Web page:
Historically, USCIS has collaborated with its various stakeholders going beyond the federally mandated comment period prior to initiating any broad policy changes. This professional courtesy was severely lacking with the previous administration and consequently a lot of their policies were deemed improper by various courts for not meeting the minimum requirements. One anecdote, I hear often and am particularly proud off, is when our principal attorney Mr. Harry Gee, Jr., a legend in Houston Immigration Law circles, suggested at a local stakeholder meeting that having attorneys submit G-28’s on blue paper, would make such applications visually stand out to the adjudicators. This suggestion was implemented by USCIS nationally and is still recommended by USCIS as a best practice.
Expand Premium Processing Service
In 2020, Congress enacted the Emergency Stopgap USCIS Stabilization Act to address USCIS’ budgetary shortfall which in our opinion was badly mismanaged. A clear example of USCIS’ mismanagement of funding opportunities was the temporary suspension of premium processing option for prolonged periods almost every year for the last several years. From our perspective the filing fees generated from premium processing requests is a high value revenue stream that could have at the very least, eased the financial constraint that USCIS is currently facing. USCIS is presently putting a lot of the blame on Covid-19, rather than more appropriately acknowledging the productivity-reducing effects of its own actions over the past few years. The Emergency Stopgap USCIS Stabilization Act permits USCIS to increase fees for its Premium Processing Service and to expand the service to additional form types. This provision is a bit of a double-edged sword, in that increased fees for foreign nationals and employers are not wonderful, but the increased revenue would help USCIS make infrastructure improvements that could, in turn, increase its efficiency and effectiveness. In October 2020, USCIS increased the Form I-129 Premium Processing fee from $1,400 to $2,500, while their ancillary services for this additional application steadily deteriorated as we have been experiencing delayed issuance of standard notices while the faxed notices (one of the ancillary benefits of premium processing) has become sporadic. Gee & Zhang encourages USCIS to expand Premium Processing (with reasonable fees) to more form types including EB-1C for multinational managers and executives as well as dependent applications. With the increased costs it would be expected that USCIS also provide additional ancillary features like advanced case tracking, streamlined customer service inquiries, to name a few. Doing so would benefit foreign nationals, the U.S. companies that employ them, hence, the U.S. economy overall.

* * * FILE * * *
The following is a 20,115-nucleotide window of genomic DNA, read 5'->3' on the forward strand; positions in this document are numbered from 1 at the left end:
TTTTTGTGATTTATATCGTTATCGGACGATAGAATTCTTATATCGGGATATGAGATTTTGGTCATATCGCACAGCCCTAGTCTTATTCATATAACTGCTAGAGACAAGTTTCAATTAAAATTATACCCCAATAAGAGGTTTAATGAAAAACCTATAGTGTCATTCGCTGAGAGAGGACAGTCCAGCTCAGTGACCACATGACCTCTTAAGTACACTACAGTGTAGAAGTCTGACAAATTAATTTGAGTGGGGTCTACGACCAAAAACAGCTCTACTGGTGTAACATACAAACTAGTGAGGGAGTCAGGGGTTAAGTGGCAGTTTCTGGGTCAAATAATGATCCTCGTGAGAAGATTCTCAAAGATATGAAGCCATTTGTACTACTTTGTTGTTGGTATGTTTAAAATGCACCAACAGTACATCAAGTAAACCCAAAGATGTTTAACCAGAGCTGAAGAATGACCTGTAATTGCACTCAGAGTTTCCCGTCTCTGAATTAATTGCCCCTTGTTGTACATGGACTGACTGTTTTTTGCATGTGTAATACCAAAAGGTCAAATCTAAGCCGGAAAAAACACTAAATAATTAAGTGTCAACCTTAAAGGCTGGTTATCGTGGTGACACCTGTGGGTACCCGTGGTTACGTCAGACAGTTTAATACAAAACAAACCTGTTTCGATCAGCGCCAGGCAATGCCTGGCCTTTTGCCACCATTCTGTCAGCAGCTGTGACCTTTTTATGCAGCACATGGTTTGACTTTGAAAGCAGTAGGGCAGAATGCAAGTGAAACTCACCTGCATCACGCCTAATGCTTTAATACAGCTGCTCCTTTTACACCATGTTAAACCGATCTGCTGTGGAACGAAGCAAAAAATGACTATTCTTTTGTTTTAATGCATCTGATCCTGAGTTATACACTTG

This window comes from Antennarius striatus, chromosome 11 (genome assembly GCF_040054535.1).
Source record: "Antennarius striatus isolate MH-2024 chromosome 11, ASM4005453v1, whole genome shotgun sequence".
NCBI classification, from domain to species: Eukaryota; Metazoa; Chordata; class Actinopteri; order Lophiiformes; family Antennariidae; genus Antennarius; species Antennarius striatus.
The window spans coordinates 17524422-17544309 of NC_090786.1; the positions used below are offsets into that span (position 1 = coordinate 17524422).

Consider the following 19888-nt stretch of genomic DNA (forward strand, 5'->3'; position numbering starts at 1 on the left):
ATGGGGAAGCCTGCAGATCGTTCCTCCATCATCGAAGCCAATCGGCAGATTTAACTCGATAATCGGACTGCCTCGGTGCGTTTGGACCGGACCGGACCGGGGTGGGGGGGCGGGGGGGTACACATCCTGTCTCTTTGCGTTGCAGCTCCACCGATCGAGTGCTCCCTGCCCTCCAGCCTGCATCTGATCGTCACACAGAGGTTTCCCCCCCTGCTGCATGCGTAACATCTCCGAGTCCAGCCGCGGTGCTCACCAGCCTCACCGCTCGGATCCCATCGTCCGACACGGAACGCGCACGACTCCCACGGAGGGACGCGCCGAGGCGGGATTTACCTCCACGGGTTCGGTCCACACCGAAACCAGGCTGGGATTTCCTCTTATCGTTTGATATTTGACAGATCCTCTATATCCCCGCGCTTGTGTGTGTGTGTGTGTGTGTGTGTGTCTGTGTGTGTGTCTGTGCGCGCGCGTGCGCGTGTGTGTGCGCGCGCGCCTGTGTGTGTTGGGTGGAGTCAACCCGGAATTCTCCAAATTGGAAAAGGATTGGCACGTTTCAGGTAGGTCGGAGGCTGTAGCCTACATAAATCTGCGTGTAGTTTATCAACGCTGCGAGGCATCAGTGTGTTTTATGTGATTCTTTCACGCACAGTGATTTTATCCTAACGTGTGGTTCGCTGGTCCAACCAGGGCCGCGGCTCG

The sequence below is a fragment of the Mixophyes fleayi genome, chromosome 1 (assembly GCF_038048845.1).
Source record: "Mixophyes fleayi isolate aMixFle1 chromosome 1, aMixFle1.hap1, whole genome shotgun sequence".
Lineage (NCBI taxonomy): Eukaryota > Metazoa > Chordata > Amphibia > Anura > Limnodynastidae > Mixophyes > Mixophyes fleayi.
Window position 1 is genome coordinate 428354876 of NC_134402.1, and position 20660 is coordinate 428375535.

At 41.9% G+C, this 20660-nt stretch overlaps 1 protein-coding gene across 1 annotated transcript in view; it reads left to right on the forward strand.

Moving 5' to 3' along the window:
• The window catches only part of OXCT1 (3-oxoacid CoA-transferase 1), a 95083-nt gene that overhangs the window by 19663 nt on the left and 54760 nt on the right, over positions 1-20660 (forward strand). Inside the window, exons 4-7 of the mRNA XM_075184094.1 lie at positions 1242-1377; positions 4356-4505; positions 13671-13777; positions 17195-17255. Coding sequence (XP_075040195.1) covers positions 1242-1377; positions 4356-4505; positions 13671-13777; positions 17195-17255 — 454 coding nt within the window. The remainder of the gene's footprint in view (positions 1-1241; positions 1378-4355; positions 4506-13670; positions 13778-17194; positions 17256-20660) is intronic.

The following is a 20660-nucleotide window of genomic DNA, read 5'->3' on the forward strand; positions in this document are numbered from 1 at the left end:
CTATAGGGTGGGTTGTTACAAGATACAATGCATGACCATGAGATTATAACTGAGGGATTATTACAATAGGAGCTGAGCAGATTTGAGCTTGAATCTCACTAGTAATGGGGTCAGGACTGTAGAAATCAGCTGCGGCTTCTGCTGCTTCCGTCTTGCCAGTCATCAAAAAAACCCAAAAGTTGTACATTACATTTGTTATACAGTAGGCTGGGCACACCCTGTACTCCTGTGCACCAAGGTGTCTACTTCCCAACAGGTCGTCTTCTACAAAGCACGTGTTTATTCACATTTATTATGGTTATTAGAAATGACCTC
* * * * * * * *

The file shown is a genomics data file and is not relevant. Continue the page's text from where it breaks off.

Resume/Increase Consular Processing Capacity